According to the museum’s press release, the show is expected “to generate more than one embarrassing and awkward moment between visitors and inanimate sculptures.”
Guests will also have an opportunity to view an assortment of local works by members of the Waukesha West End Artists, featuring two- and three-dimensional works in an array of media also being shown in an adjacent gallery during the Sijan showing.
The exhibit is made possible in part by a grant from Arts Waukesha in collaboration with the Wisconsin Arts Board.
The Waukesha County Museum, 101 W. Main St. in Waukesha, is open Tuesday through Saturday, 10am-4:30pm. Admission is $5 for adults, $4 for seniors (62 & older), $3 for students; children under age 6 are free. More info: (262) 521-2859 or waukeshacountymuseum.org.
March 1, 2010
By Michael Timm
Sitron is Norwegian for lemon. Brianna Ziebell, whose plans to open floral design studio Gro with partner Ryan Clancy fell through, chose that name for her new art gallery and studio in the same space at 2671 S. Kinnickinnic Ave. because she wanted to make lemonade out of life’s lemons.
Sitron opened Feb. 26. Through April 3, the gallery hosts Fields of Color, an exhibition featuring visual artists Amy Jo Arndt, Beki Borman, James C. Klingbiel, and KTRE. »Read more
February 17, 2010
FABRIC COLLAGE WORKSHOPS AT BAY VIEW BOOK ARTS
Saturday, Feb. 20 & Sunday, Feb. 21
Camryn Robert’s collage shown here
Join us for one or both fabric collage workshops. Create a mixed-media collage using fabric, leather, notions, paper and more. All tools and supplies are included. No sewing experience required. Workshops are free, but a $5.00 materials fee is due at the beginning of each session.
EACH WORKSHOP IS LIMITED TO 8 PARTICIPANTS.
CONTACT ROBIN KINNEY AT 414-758-8699 TO RESERVE YOUR SPOT
Bay View Book Arts
At the Hide House, Milwaukee, Wisconsin 53207
January 29, 2010
By Katherine Keller
Show honors workers, captures foundry drama and scale
Although the initial impression of Michael Schultz’s exhibit at the Grohmann Museum is photographs of colossal, towering machines on a shop floor in Hell, a careful examination reveals his work is really about the men and women at work in the industrial infernos.
Foundry Work: A View of the Industry features 22 large-format color photographs of the metal-casting process, from pattern making to freeing a casting from its mold, photographed in foundries in Germany and the United States, including Falk and Maynard Steel Casting in Milwaukee.
Schultz, a professional/industrial photographer for 30 years, took his first foundry photographs in 2004 when he became impressed by their spectacular nature.
His subject matter recalls the industrial photographs of Charles Sheeler and Lewis Hines, his colors the sepia palette of Thomas Eakins, and his painterly style, ironically, conjures the work of photorealist painters Richard Estes and Ralph Goings.
Each of the photographs in the exhibit was shot with full-frame 35-millimeter digital cameras. Most of Schultz’s photographs are composed of three to six exposures shot in rapid succession and then digitally blended. The blending technique enables him to create images with a greater range of shadow and highlight detail. Schultz rarely uses a flash to illuminate a subject because he prefers to “maintain a sense of what the environment was like including its natural light.” That “natural” light, however, is sometimes light radiated by hundreds of thousands of exploding molten ore droplets.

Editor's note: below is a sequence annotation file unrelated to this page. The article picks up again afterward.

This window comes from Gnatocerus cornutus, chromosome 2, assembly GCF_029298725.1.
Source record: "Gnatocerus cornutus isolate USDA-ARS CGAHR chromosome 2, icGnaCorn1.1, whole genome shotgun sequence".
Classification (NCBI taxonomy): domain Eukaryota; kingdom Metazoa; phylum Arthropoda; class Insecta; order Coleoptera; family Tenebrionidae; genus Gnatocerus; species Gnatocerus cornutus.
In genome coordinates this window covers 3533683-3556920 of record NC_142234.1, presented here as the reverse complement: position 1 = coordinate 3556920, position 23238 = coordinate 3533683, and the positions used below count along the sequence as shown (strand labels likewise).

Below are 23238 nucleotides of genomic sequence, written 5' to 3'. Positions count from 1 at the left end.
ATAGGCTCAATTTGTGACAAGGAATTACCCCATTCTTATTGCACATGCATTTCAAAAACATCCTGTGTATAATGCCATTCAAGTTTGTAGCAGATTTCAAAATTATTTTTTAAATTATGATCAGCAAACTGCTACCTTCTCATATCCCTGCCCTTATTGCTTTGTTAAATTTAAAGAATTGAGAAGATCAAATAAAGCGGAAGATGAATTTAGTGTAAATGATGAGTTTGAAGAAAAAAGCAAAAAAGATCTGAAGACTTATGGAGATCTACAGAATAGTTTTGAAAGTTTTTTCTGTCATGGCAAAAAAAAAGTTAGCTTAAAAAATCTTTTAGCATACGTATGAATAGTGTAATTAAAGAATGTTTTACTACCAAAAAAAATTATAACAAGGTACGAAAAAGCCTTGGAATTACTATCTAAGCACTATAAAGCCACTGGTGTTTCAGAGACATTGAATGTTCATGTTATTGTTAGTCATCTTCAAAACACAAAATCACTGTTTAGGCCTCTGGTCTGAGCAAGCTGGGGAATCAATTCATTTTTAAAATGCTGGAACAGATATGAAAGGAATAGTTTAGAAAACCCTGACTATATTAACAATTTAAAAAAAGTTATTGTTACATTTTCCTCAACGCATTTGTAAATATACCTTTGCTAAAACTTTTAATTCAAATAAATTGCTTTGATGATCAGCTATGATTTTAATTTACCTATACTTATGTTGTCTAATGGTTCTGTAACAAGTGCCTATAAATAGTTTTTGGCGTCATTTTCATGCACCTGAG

To maintain the correct vertical perspective, Schultz employs a number of “shift lenses” that permit him to shift the lens upward rather than tilting the camera.
Many of his compositions are defined and ordered by dramatic light that creates a sense of the surreal. In some, the light is amorphous, reflected from clouds and plumes of steam, while in others it is concentrated and searing, radiating from molten metal glowing at 2,850 to 2,900 degrees Fahrenheit.
The real significance of Schultz’s work — beyond its beauty, spectacular formal elements, and subject matter — is his representation of the foundry workers engaged in their craft. However, at first glance, it may not be readily apparent that there are human forms in the compositions. Workers are dwarfed by the enormous scale of the machinery. They’re also camouflaged by garments that reflect the fiery light of the foundry or are nearly the same blue and slate gray hues as those of the molds and machines.
During his gallery talk the evening the show opened, Schultz said his photographs are his way of honoring the people who work in “the tough, hard, hot, often dangerous foundries where one slip can cause death.” He has written that the richest part of his foundry experience was getting to know some of the men and women who labor in them and hearing the stories of their work and lives. Viewers who take the time to step into his complex, rich images are bound to be awed by the people, their work, and the foundries Schultz has portrayed.
Foundry Work: A View of the Industry
Jan. 15-April 5
Grohmann Museum, 1000 N. Broadway (MSOE campus)